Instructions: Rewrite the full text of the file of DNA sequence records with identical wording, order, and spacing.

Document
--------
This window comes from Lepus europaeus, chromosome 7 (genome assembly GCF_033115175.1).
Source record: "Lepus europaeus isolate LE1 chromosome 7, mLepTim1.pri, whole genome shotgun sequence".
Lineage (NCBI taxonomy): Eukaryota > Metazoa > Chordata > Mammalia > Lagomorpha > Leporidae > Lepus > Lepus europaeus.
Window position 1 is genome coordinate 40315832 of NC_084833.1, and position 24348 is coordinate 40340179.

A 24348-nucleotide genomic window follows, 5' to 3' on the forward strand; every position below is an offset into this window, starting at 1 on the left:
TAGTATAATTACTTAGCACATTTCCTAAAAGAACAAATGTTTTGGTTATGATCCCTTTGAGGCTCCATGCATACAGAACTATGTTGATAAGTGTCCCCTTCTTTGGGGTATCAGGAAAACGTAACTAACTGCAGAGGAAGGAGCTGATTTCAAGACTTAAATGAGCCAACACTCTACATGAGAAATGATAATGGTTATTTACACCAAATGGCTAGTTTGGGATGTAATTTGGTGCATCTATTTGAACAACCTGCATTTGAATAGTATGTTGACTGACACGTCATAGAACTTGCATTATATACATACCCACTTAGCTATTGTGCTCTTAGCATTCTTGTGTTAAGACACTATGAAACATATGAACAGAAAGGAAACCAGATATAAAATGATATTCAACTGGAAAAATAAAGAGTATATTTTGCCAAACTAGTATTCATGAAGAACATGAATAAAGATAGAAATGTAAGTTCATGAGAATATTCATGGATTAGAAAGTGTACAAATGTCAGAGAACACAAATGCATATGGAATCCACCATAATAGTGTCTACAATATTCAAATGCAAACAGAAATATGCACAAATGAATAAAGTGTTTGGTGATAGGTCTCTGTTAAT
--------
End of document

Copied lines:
This window comes from Lepus europaeus, chromosome 7 (genome assembly GCF_033115175.1).
Source record: "Lepus europaeus isolate LE1 chromosome 7, mLepTim1.pri, whole genome shotgun sequence".
Lineage (NCBI taxonomy): Eukaryota > Metazoa > Chordata > Mammalia > Lagomorpha > Leporidae > Lepus > Lepus europaeus.
Window position 1 is genome coordinate 40315832 of NC_084833.1, and position 24348 is coordinate 40340179.

A 24348-nucleotide genomic window follows, 5' to 3' on the forward strand; every position below is an offset into this window, starting at 1 on the left:
TAGTATAATTACTTAGCACATTTCCTAAAAGAACAAATGTTTTGGTTATGATCCCTTTGAGGCTCCATGCATACAGAACTATGTTGATAAGTGTCCCCTTCTTTGGGGTATCAGGAAAACGTAACTAACTGCAGAGGAAGGAGCTGATTTCAAGACTTAAATGAGCCAACACTCTACATGAGAAATGATAATGGTTATTTACACCAAATGGCTAGTTTGGGATGTAATTTGGTGCATCTATTTGAACAACCTGCATTTGAATAGTATGTTGACTGACACGTCATAGAACTTGCATTATATACATACCCACTTAGCTATTGTGCTCTTAGCATTCTTGTGTTAAGACACTATGAAACATATGAACAGAAAGGAAACCAGATATAAAATGATATTCAACTGGAAAAATAAAGAGTATATTTTGCCAAACTAGTATTCATGAAGAACATGAATAAAGATAGAAATGTAAGTTCATGAGAATATTCATGGATTAGAAAGTGTACAAATGTCAGAGAACACAAATGCATATGGAATCCACCATAATAGTGTCTACAATATTCAAATGCAAACAGAAATATGCACAAATGAATAAAGTGTTTGGTGATAGGTCTCTGTTAAT